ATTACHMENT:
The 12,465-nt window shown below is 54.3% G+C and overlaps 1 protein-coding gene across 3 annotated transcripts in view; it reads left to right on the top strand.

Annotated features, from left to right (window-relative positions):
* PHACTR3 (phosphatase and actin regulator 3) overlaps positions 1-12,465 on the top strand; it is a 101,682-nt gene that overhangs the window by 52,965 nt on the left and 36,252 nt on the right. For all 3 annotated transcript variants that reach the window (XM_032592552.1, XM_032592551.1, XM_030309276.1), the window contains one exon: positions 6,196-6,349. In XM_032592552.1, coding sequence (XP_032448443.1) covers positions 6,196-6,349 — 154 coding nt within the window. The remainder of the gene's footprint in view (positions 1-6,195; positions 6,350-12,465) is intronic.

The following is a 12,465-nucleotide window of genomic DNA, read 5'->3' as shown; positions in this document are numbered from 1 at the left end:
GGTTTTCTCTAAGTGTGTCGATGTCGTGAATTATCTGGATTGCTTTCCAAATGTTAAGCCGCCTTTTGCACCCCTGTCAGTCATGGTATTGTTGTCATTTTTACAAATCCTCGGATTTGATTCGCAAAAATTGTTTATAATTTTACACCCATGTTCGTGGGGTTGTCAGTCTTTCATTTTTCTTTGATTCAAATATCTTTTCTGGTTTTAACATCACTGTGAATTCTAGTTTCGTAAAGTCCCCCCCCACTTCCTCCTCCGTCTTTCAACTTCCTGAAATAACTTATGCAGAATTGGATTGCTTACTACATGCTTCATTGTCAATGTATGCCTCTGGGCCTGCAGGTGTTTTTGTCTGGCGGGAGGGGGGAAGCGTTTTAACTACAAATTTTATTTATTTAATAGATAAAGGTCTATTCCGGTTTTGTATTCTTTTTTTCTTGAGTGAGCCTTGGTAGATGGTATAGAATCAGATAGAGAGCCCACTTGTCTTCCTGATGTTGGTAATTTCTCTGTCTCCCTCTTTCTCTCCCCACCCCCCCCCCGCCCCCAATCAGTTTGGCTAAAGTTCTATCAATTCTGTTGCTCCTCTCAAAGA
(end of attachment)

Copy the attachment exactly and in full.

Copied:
The 12,465-nt window shown below is 54.3% G+C and overlaps 1 protein-coding gene across 3 annotated transcripts in view; it reads left to right on the top strand.

Annotated features, from left to right (window-relative positions):
* PHACTR3 (phosphatase and actin regulator 3) overlaps positions 1-12,465 on the top strand; it is a 101,682-nt gene that overhangs the window by 52,965 nt on the left and 36,252 nt on the right. For all 3 annotated transcript variants that reach the window (XM_032592552.1, XM_032592551.1, XM_030309276.1), the window contains one exon: positions 6,196-6,349. In XM_032592552.1, coding sequence (XP_032448443.1) covers positions 6,196-6,349 — 154 coding nt within the window. The remainder of the gene's footprint in view (positions 1-6,195; positions 6,350-12,465) is intronic.

The following is a 12,465-nucleotide window of genomic DNA, read 5'->3' as shown; positions in this document are numbered from 1 at the left end:
GGTTTTCTCTAAGTGTGTCGATGTCGTGAATTATCTGGATTGCTTTCCAAATGTTAAGCCGCCTTTTGCACCCCTGTCAGTCATGGTATTGTTGTCATTTTTACAAATCCTCGGATTTGATTCGCAAAAATTGTTTATAATTTTACACCCATGTTCGTGGGGTTGTCAGTCTTTCATTTTTCTTTGATTCAAATATCTTTTCTGGTTTTAACATCACTGTGAATTCTAGTTTCGTAAAGTCCCCCCCCACTTCCTCCTCCGTCTTTCAACTTCCTGAAATAACTTATGCAGAATTGGATTGCTTACTACATGCTTCATTGTCAATGTATGCCTCTGGGCCTGCAGGTGTTTTTGTCTGGCGGGAGGGGGGAAGCGTTTTAACTACAAATTTTATTTATTTAATAGATAAAGGTCTATTCCGGTTTTGTATTCTTTTTTTCTTGAGTGAGCCTTGGTAGATGGTATAGAATCAGATAGAGAGCCCACTTGTCTTCCTGATGTTGGTAATTTCTCTGTCTCCCTCTTTCTCTCCCCACCCCCCCCCCGCCCCCAATCAGTTTGGCTAAAGTTCTATCAATTCTGTTGCTCCTCTCAAAGA